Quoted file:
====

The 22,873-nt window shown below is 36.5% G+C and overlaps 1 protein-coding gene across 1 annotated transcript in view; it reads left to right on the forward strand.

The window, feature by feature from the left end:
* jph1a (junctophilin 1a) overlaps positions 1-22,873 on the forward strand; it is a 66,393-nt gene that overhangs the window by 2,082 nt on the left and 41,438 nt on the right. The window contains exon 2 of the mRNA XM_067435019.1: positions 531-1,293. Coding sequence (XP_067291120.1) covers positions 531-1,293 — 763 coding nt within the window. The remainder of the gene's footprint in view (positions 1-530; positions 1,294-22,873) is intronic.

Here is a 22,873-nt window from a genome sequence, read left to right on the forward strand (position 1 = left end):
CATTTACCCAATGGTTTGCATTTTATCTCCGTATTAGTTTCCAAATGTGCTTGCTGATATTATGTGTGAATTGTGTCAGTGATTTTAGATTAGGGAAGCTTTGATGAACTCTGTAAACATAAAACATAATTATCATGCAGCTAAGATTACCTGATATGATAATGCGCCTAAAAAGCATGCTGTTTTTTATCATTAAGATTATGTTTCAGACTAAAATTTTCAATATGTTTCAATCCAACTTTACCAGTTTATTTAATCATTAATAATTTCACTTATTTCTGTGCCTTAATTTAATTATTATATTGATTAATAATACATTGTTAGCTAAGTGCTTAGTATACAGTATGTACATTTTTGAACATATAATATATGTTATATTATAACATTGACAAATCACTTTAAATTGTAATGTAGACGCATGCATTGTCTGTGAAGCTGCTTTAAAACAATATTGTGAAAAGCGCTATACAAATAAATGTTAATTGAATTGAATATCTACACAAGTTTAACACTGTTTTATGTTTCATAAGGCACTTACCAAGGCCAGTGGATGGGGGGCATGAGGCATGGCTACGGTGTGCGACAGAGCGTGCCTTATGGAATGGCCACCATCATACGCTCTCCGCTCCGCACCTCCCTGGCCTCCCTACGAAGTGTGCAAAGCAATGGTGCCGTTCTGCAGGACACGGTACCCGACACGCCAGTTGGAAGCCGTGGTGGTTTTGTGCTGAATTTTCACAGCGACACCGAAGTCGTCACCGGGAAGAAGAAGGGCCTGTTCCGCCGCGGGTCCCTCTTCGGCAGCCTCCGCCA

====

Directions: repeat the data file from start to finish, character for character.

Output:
The 22,873-nt window shown below is 36.5% G+C and overlaps 1 protein-coding gene across 1 annotated transcript in view; it reads left to right on the forward strand.

The window, feature by feature from the left end:
* jph1a (junctophilin 1a) overlaps positions 1-22,873 on the forward strand; it is a 66,393-nt gene that overhangs the window by 2,082 nt on the left and 41,438 nt on the right. The window contains exon 2 of the mRNA XM_067435019.1: positions 531-1,293. Coding sequence (XP_067291120.1) covers positions 531-1,293 — 763 coding nt within the window. The remainder of the gene's footprint in view (positions 1-530; positions 1,294-22,873) is intronic.

Here is a 22,873-nt window from a genome sequence, read left to right on the forward strand (position 1 = left end):
CATTTACCCAATGGTTTGCATTTTATCTCCGTATTAGTTTCCAAATGTGCTTGCTGATATTATGTGTGAATTGTGTCAGTGATTTTAGATTAGGGAAGCTTTGATGAACTCTGTAAACATAAAACATAATTATCATGCAGCTAAGATTACCTGATATGATAATGCGCCTAAAAAGCATGCTGTTTTTTATCATTAAGATTATGTTTCAGACTAAAATTTTCAATATGTTTCAATCCAACTTTACCAGTTTATTTAATCATTAATAATTTCACTTATTTCTGTGCCTTAATTTAATTATTATATTGATTAATAATACATTGTTAGCTAAGTGCTTAGTATACAGTATGTACATTTTTGAACATATAATATATGTTATATTATAACATTGACAAATCACTTTAAATTGTAATGTAGACGCATGCATTGTCTGTGAAGCTGCTTTAAAACAATATTGTGAAAAGCGCTATACAAATAAATGTTAATTGAATTGAATATCTACACAAGTTTAACACTGTTTTATGTTTCATAAGGCACTTACCAAGGCCAGTGGATGGGGGGCATGAGGCATGGCTACGGTGTGCGACAGAGCGTGCCTTATGGAATGGCCACCATCATACGCTCTCCGCTCCGCACCTCCCTGGCCTCCCTACGAAGTGTGCAAAGCAATGGTGCCGTTCTGCAGGACACGGTACCCGACACGCCAGTTGGAAGCCGTGGTGGTTTTGTGCTGAATTTTCACAGCGACACCGAAGTCGTCACCGGGAAGAAGAAGGGCCTGTTCCGCCGCGGGTCCCTCTTCGGCAGCCTCCGCCA